Opening the Word: The Law's horizon

By:

Many residents of the United States distrust law. Yes, Americans appreciate basic traffic laws, legal prescriptions protecting children and regulations that safeguard us against stealing and murder. But such law is viewed as a series of naughts. Thou shall not do this or that. The rest of your life is up to you, and no one should tell you otherwise.

Israel’s view of the Law bestowed by God on Mount Sinai is not that of an average American. God’s law, as we hear in Sirach, is a matter of life and death. To keep the Law is to choose life, to deny the Law is to choose destruction.

The one who disobeys the Law is participating in the disorder of the world, the desecration of the goodness of creation given by God. Injustice is not a private affair but will elicit God’s judgment. It is death.

For this reason, the Law itself is an endless source of joy for Israel. The one who studies the Law enters (as far as human beings may) the mind of God, discovering the source of true happiness. The person appropriates this law, writing it upon the heart, coming to delight in its precepts.

The giving of alms, the protection of the widow and the orphan, avoiding adultery — all of it is a source of wisdom, bringing one toward salvation. Psalm 119 is the longest psalm, an acrostic with each section beginning with a Hebrew letter. The whole psalm is dedicated to a salutary meditation on the Law.

In the Sermon on the Mount in Matthew, Jesus announces that he has not come to void this law, to erase even a dot or a tittle. Obeying the commandments given by God is the way to enter the kingdom of heaven.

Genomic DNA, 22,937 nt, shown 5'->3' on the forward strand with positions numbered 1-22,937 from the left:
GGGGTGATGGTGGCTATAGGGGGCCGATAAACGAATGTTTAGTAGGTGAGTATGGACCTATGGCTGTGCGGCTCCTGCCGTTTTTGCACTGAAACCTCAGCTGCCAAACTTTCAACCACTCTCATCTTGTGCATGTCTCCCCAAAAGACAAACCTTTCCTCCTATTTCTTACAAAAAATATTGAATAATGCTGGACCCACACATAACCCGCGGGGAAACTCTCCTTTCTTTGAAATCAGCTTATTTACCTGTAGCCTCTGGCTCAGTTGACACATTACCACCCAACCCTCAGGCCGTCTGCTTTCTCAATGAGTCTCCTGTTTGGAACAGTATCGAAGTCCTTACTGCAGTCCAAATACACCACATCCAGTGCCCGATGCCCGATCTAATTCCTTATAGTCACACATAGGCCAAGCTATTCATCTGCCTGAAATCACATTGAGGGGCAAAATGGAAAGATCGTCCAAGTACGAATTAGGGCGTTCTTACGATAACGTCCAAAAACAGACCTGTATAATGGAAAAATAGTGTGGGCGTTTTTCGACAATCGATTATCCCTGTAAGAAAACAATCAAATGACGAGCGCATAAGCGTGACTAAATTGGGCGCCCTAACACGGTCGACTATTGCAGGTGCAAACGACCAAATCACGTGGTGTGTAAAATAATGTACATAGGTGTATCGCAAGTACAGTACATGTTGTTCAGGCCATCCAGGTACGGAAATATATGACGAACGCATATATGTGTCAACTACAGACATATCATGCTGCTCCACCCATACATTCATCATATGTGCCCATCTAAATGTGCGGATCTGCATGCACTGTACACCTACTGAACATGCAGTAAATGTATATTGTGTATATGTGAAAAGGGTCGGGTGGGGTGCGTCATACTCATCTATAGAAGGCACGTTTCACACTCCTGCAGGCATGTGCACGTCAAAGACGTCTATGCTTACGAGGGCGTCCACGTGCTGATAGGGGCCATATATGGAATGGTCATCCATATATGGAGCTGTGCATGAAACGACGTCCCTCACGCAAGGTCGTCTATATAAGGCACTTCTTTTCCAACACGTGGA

In fact, Jesus intensifies the Law, requiring that the fervent observer of the Law move beyond servile obedience toward the interior logic of love found within each dot and title of the Law.

It’s not enough to avoid murdering someone. One must stop being angry, learning to love one’s neighbor, seeking forgiveness before one approaches the altar.

It’s not enough to avoid adultery, the act of sexual infidelity. Lust itself is the source of adultery, and it must be rooted out. A bill of divorce may have been allowed because of the hardness of heart, but if one is to be a citizen of the kingdom of God, returning to God’s original plan for creation, one should avoid all divorce.

It’s not enough to avoid lying, giving a false oath. The sacredness of the divine name should not be used in such oaths since it trivializes what has been revealed by God. Say yes or no, avoid excessive claims and recognize the fragility of the human condition. Our knowledge of the world is not the same as God’s.

Jesus doesn’t erase the Law but extends its horizon, in a way that will challenge any disciple. What would it mean to become the kind of person who feels no anger, who is not disturbed by lust, who recognizes one’s fragility before God?

It would mean that one was pursuing holiness, allowing the foolish wisdom of God to shape our whole lives.

The interpretation of the Law provided by Jesus, in this sense, is not a checklist easily accomplished. It is a horizon of holiness given to the Church and each of her believers.